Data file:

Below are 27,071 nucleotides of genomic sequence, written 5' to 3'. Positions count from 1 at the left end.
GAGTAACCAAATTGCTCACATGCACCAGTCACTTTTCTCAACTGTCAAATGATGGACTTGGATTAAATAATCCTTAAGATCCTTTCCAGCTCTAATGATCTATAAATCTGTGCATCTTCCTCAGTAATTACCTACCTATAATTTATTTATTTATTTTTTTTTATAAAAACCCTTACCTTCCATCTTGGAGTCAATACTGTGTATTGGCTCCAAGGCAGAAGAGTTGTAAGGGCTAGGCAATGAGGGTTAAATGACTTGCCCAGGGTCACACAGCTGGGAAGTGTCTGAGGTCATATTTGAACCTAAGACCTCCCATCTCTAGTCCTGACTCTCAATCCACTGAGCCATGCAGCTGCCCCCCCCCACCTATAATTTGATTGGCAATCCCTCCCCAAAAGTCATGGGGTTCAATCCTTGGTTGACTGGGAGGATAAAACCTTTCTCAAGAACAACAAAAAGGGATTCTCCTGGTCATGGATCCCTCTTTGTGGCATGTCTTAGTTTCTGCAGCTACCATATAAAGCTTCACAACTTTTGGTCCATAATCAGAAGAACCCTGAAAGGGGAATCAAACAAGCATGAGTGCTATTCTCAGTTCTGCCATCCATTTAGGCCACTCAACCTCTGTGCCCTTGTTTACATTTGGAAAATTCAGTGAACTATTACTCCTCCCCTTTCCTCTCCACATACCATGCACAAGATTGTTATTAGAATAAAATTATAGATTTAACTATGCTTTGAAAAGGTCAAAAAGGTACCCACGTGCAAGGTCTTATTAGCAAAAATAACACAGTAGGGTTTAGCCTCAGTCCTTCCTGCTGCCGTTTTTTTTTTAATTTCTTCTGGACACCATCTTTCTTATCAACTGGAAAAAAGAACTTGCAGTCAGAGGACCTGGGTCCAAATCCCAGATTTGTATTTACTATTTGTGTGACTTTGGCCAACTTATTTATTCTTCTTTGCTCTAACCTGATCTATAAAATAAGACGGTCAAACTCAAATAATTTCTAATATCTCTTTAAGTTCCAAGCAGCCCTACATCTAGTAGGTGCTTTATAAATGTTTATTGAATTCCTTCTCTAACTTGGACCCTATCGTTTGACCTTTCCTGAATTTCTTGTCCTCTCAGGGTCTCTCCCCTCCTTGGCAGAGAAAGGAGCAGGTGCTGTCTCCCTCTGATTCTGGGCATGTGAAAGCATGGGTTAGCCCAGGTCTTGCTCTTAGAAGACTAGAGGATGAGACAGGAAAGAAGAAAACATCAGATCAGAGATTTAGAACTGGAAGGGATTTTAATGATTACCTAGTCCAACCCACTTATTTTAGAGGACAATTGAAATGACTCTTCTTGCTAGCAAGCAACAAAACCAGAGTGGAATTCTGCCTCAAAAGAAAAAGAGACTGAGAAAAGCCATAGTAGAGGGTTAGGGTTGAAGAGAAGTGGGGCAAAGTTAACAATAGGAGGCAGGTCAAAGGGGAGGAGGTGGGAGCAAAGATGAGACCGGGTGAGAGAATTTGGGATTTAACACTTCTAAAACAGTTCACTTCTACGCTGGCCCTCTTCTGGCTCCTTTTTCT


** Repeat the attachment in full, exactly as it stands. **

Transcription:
Below are 27,071 nucleotides of genomic sequence, written 5' to 3'. Positions count from 1 at the left end.
GAGTAACCAAATTGCTCACATGCACCAGTCACTTTTCTCAACTGTCAAATGATGGACTTGGATTAAATAATCCTTAAGATCCTTTCCAGCTCTAATGATCTATAAATCTGTGCATCTTCCTCAGTAATTACCTACCTATAATTTATTTATTTATTTTTTTTTATAAAAACCCTTACCTTCCATCTTGGAGTCAATACTGTGTATTGGCTCCAAGGCAGAAGAGTTGTAAGGGCTAGGCAATGAGGGTTAAATGACTTGCCCAGGGTCACACAGCTGGGAAGTGTCTGAGGTCATATTTGAACCTAAGACCTCCCATCTCTAGTCCTGACTCTCAATCCACTGAGCCATGCAGCTGCCCCCCCCCACCTATAATTTGATTGGCAATCCCTCCCCAAAAGTCATGGGGTTCAATCCTTGGTTGACTGGGAGGATAAAACCTTTCTCAAGAACAACAAAAAGGGATTCTCCTGGTCATGGATCCCTCTTTGTGGCATGTCTTAGTTTCTGCAGCTACCATATAAAGCTTCACAACTTTTGGTCCATAATCAGAAGAACCCTGAAAGGGGAATCAAACAAGCATGAGTGCTATTCTCAGTTCTGCCATCCATTTAGGCCACTCAACCTCTGTGCCCTTGTTTACATTTGGAAAATTCAGTGAACTATTACTCCTCCCCTTTCCTCTCCACATACCATGCACAAGATTGTTATTAGAATAAAATTATAGATTTAACTATGCTTTGAAAAGGTCAAAAAGGTACCCACGTGCAAGGTCTTATTAGCAAAAATAACACAGTAGGGTTTAGCCTCAGTCCTTCCTGCTGCCGTTTTTTTTTTAATTTCTTCTGGACACCATCTTTCTTATCAACTGGAAAAAAGAACTTGCAGTCAGAGGACCTGGGTCCAAATCCCAGATTTGTATTTACTATTTGTGTGACTTTGGCCAACTTATTTATTCTTCTTTGCTCTAACCTGATCTATAAAATAAGACGGTCAAACTCAAATAATTTCTAATATCTCTTTAAGTTCCAAGCAGCCCTACATCTAGTAGGTGCTTTATAAATGTTTATTGAATTCCTTCTCTAACTTGGACCCTATCGTTTGACCTTTCCTGAATTTCTTGTCCTCTCAGGGTCTCTCCCCTCCTTGGCAGAGAAAGGAGCAGGTGCTGTCTCCCTCTGATTCTGGGCATGTGAAAGCATGGGTTAGCCCAGGTCTTGCTCTTAGAAGACTAGAGGATGAGACAGGAAAGAAGAAAACATCAGATCAGAGATTTAGAACTGGAAGGGATTTTAATGATTACCTAGTCCAACCCACTTATTTTAGAGGACAATTGAAATGACTCTTCTTGCTAGCAAGCAACAAAACCAGAGTGGAATTCTGCCTCAAAAGAAAAAGAGACTGAGAAAAGCCATAGTAGAGGGTTAGGGTTGAAGAGAAGTGGGGCAAAGTTAACAATAGGAGGCAGGTCAAAGGGGAGGAGGTGGGAGCAAAGATGAGACCGGGTGAGAGAATTTGGGATTTAACACTTCTAAAACAGTTCACTTCTACGCTGGCCCTCTTCTGGCTCCTTTTTCT